In this post, we will dive right in and compare using e2d vs direct canvas.

Getting started with e2d

Install e2d or use e2d.js at requirebin to try it!

npm install --save e2d

How do we compare?

Let's take a look at a few side by side comparisons and the benefits/downsides to using e2d vs pure canvas.

A Hello World Example

The hello world example shouldn't exactly be a deciding factor, but consider the following example:

e2d requires a bit of setup too.

Getting the Mouse Position

In VanillaJS, set up an event listener and capture the mouse position using the getBoundingClientRect() function, e.clientX, and e.clientY properties.

  let canvas = document.querySelector('canvas');
let mousePosition = {x:0,y:0};
canvas.addEventListener('mousemove', function(e) {
   let rect = canvas.getBoundingClientRect();
   mousePosition.x = e.clientX - rect.left;
   mousePosition.y = e.clientY - rect.top;
});

To get the mouse position in e2d, use the renderer.mouseData.x and renderer.mouseData.y properties.

  let { x, y } = renderer.mouseData;

Comparing the two, we can see that VanillaJS ends up being less code over all. This is because e2d does many more things under the hood. For Example, e2d enables "custom transformed polygonal mouse regions." To see the code, take a look at this on line 937.

Hit regions are Path2d objects in pure canvas. See here.. addHitRegion has little support in today's browsers, but e2d tries to fix the problem in a big way. User interaction with the mouse on canvas is one of the main reasons to use it.

Event propagation is another thing to consider with mouse events. These problems are left as an exercise to the reader.

Following the Mouse

Now that we have mouse position, let's use these objects and make a circle follow the mouse.

This is a lot of code to get started, and most of it is boiler-plate, but it works.

Now we get the e2d comparison.

The biggest upside to this approach is default parameters. A full arc(0, 0, radius, 0, Math.PI * 2) is actually fillArc(radius) in e2d instead of the difficult-to-remember VanillaJS approach.

Another upside to this approach is ditching the save() and restore() function calls. These functions copy the entire CanvasRenderingContext2D object's properties and push them to a stack. Internally, e2d only does a setTransform vs a full context save() or restore(). When using VanillaJS, do not forget to use save/restore.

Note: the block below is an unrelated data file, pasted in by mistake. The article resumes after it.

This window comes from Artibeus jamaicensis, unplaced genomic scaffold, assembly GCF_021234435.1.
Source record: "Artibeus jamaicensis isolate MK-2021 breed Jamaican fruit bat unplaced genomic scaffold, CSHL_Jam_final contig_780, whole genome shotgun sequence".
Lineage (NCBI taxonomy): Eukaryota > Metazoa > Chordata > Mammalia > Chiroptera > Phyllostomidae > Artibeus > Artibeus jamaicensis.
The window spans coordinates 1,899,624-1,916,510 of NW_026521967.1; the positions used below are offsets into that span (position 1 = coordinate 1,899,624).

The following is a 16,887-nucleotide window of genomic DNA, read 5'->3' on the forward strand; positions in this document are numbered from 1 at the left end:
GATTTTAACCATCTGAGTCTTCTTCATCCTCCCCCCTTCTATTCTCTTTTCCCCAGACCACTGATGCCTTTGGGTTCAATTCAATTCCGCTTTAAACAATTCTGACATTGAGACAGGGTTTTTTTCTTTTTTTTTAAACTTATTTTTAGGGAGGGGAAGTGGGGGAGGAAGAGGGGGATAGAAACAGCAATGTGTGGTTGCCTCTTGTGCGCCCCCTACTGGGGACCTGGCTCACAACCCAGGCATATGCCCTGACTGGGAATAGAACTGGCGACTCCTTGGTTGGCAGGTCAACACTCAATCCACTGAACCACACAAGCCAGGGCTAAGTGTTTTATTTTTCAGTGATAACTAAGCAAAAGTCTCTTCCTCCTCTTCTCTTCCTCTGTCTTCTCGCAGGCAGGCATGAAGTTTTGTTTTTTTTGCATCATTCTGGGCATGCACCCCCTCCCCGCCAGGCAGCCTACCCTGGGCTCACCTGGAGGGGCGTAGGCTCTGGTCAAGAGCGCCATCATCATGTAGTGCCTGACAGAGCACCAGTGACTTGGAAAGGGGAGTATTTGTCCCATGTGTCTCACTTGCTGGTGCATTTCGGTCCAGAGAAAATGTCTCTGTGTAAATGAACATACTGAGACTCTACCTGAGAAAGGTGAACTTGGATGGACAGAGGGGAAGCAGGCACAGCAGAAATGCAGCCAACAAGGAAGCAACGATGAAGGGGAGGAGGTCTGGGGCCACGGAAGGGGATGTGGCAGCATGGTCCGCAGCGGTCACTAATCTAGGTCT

Move a Square with WASD

This is a bit more complicated. The code is messy, but each part is important.

Now we are responsible for each keycode value, each key state, event listeners, and doing some kind of action each frame based on the key state.

Instead, compare the code to the following e2d example.

Nesting transforms is FUN. rotate() is a child of translate(), and fillRect() is a child of both transforms. Visually, the indentation is html-like. We can certainly compare these function calls to React.createElement(type, props, ...children). The data flows to the component much like data flows to a React component.

Conclusion

Fine grain control over code is valuable because it can teach a deep understanding of Javascript.

Take a look at the following list and make a mental note of the things your canvas app needs:

  1. Transformable Polygonal Mouse Regions
  2. Immutable canvas instructions (Make a function with static canvas instructions)
  3. Touch support (e2d has touch support, and HammerJS is an alternative)
  4. Keyboard support (internally e2d uses keycode.js and it's only a few kb
  5. A virtual canvas stack (save and restore are still performant for batch operations)
  6. Implied setTransform (the transform, scale, and rotate functions work well enough without custom matrix math)
  7. Creating and mapping polygonal shapes to path instructions

If you need more than 3 of these, e2d may be the wiser choice for your team!

  let result = fillStyle('red',
  translate(200, 200,
    text("Thank you!")
  )
);


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